Much that can be said about the tragic story of Alfie Evans has already been said.  But there may be just a little more to say and, before saying it, a short account of his tale is unavoidable.  Alfie has been diagnosed as having a irreversible and untreatable brain condition.  He has been treated in Alder Hey hospital in Liverpool since 2016.  The doctors treating him recently sought to turn off his ventilation.  They are certain that there was no hope of saving him.  His parents sought to transfer him to a Catholic hospital in Rome.  Doctors there agreed that there was no prospect of treating Alfie successfully, but said that they could keep him alive for a while, and seek to identity the brain condition, which is unknown.  The courts sided with the hospital.  Alfie died this morning.

At first glance, it sounds like a classic Catholics v Others dispute.  But, as Damian Thompson has pointed out, matters aren’t quite that simple.  On the one hand, the Pope supported Alfie’s father, Tom Evans – meeting with him and tweeting his support for Alfie’s transfer to Rome.  On the other, Malcolm McMahon, the Archbishop of Liverpool did not back the move.  “I am very aware of the compassion which is characteristically shown by the Italian people to those in need, and in this case Alfie,” he said.  “But I know that our medical and legal systems in the UK are also based on compassion and the safeguarding of the rights of the individual child.”  In the absence of any indication to the contrary, it must be assumed that the other bishops of England and Wales have lined up behind the Archbishop.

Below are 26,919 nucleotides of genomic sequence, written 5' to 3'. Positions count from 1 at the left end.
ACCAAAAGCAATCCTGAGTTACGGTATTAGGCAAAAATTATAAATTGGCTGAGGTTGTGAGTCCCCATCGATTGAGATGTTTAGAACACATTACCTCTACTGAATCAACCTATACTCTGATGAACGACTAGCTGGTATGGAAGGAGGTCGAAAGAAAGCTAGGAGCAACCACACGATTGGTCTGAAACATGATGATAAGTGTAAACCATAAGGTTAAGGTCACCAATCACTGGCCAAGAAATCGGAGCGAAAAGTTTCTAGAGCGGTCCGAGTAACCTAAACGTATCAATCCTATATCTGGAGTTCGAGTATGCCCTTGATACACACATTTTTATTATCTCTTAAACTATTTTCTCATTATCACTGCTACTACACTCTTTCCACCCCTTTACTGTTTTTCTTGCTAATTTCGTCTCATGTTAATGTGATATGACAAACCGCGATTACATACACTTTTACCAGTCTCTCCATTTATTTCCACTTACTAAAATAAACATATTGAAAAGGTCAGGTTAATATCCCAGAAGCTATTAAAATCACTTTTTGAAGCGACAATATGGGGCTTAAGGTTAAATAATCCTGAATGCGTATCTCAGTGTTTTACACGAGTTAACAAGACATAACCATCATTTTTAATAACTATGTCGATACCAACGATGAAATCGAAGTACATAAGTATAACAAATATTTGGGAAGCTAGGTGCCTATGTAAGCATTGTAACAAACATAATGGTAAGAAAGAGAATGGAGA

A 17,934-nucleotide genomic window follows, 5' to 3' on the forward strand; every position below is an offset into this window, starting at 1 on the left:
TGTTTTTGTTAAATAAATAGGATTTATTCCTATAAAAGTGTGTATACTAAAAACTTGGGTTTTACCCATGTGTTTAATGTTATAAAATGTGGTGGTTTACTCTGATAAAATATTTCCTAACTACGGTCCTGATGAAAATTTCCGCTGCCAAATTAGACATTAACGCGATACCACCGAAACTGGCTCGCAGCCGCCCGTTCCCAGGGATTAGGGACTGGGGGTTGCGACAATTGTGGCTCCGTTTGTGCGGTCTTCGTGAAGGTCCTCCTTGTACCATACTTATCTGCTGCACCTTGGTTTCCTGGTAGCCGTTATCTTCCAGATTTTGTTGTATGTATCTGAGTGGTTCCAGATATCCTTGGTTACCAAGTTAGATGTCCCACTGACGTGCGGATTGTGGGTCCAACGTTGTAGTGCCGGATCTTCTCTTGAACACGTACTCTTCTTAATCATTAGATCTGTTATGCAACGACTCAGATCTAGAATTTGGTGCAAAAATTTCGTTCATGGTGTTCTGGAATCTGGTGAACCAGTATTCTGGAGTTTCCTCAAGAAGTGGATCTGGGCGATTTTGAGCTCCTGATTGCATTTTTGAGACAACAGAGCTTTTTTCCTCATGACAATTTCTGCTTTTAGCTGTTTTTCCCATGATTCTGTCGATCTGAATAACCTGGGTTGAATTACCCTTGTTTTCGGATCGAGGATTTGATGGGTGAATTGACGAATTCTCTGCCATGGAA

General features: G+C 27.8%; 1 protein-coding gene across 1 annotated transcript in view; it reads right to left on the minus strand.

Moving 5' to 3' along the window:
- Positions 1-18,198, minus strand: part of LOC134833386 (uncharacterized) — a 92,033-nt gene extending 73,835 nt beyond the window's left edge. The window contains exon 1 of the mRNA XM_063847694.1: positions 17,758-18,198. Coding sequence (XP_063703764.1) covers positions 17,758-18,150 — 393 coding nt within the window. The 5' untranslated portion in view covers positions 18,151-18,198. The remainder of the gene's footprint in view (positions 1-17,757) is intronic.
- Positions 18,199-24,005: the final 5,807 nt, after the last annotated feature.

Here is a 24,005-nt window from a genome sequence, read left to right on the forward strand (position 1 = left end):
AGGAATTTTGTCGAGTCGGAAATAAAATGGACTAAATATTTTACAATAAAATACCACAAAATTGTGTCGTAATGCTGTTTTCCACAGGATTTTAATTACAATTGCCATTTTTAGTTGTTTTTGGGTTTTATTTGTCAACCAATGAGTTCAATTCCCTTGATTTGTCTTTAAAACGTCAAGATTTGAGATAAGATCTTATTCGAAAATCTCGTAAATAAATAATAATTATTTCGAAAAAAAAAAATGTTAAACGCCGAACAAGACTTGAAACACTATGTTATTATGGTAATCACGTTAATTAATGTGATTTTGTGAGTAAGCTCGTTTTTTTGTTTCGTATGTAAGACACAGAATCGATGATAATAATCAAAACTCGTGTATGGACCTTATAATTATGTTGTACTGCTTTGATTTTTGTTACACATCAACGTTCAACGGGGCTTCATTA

He was referring to the extraordinary granting of Italian citizenship to Alfie, in order that he be eligible for treatment at Bambino Gesù, the Roman hospital in question.  The Italian state even offered to pay for the flight.  Andrzej Duda, the President of Poland, lined up behind Alfie’s parentsSo did Antonio Tajani, the President of the European Parliament.  Pro-life campaigners rushed on to social media to back the parents – many from America, some of whom will have been evangelical fundamentalists.  Their view is that turning off Alfie’s life support is judicial murder.  Staff at Alder Hey say that they were intimidated on social media.  Merseyside Police issued a warning about malicious communications.

Mr Justice Hayden, the High Court judge who heard the appeal of Evans’ parents, laid in to advice that they had received from the Christian Legal Centre as “startling”: as the Secret Barrister says, “that’s judge-speak for batshit”.  The position of the courts throughout has been unambiguous – the Court of Appeal, the Supreme Court and the European Court of Human Rights have all reached the same conclusion as the High Court.  As Thompson wrote, there is undoubtedly a difference between a certain Northern European perspective, which doesn’t acknowledge the right to life of the unborn or the severely disabled, and one held elsewhere, including most of the rest of Europe and much of the United States.